• Go with consumables, anything that doesn't have to be assembled or dusted or stored. Think of interesting and delicious candies, fruits and spreads (try local farmer's markets for unique finds, or pick up unusual treats when you travel), or of something else easily and quickly used up: an enticingly scented liquid soap for a guest bathroom or a puzzle magazine for a mind that likes to be boggled. New parents especially will enjoy any food they don't have to prepare themselves. For them, keep two things in mind: It must be able to be eaten at room temperature (which is what it will be by the time they finally get around to settling the baby long enough to eat it) and it must be finger-food-oriented (because juggling a newborn is hard enough without throwing cutlery into the mix). Try cut-up veggies and dip, pico de gallo and chips, melon platters, cheeses and crackers, or hummus and pita slices.
  • Give an experience. This is another great way to keep down the clutter and enhance someone's life (and possibly your own) at the same time. Invite the birthday boy out for dinner, surprise your spouse with a romantic anniversary picnic, take a dear friend to a favorite museum or coffeehouse concert, outfit a movie lover with theater tickets, offer to finance a fun adult-education class in watercolors or cooking at a community college, or give the grandkids a year-long family pass to the aquarium, zoo, or pool.
  • You know that stupid saying, "No presents but your presence"? It actually can be an ideal gift. New parents, for instance, often feel isolated and would love a chance to go out to eat or over to someone else's place. If you're really close, you can even invite yourself over to their home. People without families nearby such as college students might enjoy a home-cooked meal, particularly for a holiday. If you're one of the people without family around, round up a group of friends in the same boat.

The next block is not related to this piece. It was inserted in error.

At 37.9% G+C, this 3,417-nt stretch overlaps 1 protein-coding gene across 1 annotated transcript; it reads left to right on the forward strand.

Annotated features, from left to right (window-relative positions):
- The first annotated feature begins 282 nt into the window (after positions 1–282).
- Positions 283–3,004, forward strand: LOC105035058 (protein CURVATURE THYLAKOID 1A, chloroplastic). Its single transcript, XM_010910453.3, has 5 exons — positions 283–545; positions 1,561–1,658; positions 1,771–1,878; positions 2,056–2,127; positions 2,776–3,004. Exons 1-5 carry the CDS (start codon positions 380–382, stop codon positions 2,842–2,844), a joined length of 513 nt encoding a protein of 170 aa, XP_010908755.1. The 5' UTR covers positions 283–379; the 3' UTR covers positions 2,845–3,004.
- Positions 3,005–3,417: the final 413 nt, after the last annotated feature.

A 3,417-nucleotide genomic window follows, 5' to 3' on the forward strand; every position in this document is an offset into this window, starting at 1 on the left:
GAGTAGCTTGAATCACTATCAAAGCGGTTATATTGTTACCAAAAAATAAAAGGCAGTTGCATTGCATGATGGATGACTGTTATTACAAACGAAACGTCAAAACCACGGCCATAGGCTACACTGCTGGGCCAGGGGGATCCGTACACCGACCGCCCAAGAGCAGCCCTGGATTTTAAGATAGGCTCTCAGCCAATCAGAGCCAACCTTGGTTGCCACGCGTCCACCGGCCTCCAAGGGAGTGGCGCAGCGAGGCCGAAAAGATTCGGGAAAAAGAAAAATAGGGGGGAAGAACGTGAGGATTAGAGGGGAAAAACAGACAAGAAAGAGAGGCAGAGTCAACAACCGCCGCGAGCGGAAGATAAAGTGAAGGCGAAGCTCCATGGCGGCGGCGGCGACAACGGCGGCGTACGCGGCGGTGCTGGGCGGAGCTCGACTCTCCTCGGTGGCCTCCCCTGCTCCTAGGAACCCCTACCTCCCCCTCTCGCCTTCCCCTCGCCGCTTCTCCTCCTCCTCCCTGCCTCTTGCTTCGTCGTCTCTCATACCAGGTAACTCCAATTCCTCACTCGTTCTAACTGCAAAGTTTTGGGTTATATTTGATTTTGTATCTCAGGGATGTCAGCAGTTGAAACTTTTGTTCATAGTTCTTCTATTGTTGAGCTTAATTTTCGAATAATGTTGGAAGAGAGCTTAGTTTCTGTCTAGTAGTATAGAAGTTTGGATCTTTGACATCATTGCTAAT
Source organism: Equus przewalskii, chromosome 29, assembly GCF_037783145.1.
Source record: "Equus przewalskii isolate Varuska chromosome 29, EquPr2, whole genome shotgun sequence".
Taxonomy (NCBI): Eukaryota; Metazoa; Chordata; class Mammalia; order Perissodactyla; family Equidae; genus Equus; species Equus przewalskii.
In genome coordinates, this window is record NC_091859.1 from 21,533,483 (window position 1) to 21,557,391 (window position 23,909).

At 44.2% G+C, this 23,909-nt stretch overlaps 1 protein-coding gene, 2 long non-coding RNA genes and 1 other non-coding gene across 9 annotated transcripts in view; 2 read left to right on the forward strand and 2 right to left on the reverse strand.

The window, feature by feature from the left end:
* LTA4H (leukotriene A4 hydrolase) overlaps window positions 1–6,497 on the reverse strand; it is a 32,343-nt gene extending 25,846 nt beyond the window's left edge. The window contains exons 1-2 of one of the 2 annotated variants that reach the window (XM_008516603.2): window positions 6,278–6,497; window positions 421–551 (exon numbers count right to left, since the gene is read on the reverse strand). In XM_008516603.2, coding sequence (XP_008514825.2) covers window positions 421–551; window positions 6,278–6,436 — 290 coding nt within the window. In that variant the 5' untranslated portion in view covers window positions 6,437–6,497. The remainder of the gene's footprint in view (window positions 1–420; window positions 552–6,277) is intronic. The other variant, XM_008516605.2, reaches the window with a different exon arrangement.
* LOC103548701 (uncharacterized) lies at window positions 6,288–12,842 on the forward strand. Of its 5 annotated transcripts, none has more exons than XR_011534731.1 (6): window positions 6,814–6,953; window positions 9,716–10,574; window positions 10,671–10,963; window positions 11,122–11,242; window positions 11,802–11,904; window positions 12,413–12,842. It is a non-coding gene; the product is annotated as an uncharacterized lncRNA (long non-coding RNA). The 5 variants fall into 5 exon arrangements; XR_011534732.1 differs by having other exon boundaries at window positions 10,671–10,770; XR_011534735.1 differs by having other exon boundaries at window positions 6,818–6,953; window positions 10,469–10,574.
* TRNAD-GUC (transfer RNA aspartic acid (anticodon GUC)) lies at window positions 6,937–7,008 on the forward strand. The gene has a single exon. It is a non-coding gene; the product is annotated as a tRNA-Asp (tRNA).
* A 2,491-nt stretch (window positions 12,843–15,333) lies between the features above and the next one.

• Give a service. This is one of my favorites, because it has three distinct benefits: it's used up immediately, it accomplishes a task, and it gives the unparalleled gift of time. I think these are especially great for new parents, because baby blankets and tiny clothes and stuffed animals are soooo fun to give, but that's why you can rely on others to fill the gap. Other options are so much more unique and welcome. Now, of course, anyone enjoys being coddled, so most of these can be adapted to loved ones in any stage of life, and I could see them being equally helpful to someone recovering from surgery or caring for an elderly relative. But there doesn't have to be an excuse—services are wonderful for making people feel extravagantly cared for. Most people will be too embarrassed or thrifty to bother spending money on services for themselves, but they'll love feeling like royalty once they experience it.

    Here are some options:

    • diaper service for new babies, if a family is planning on or interested in cloth diapers—a dear friend bought us our first month, and we were hooked
    • yard service (if they have a lawn or garden to care for—my poor neglected plants this summer after our munchkin was born!)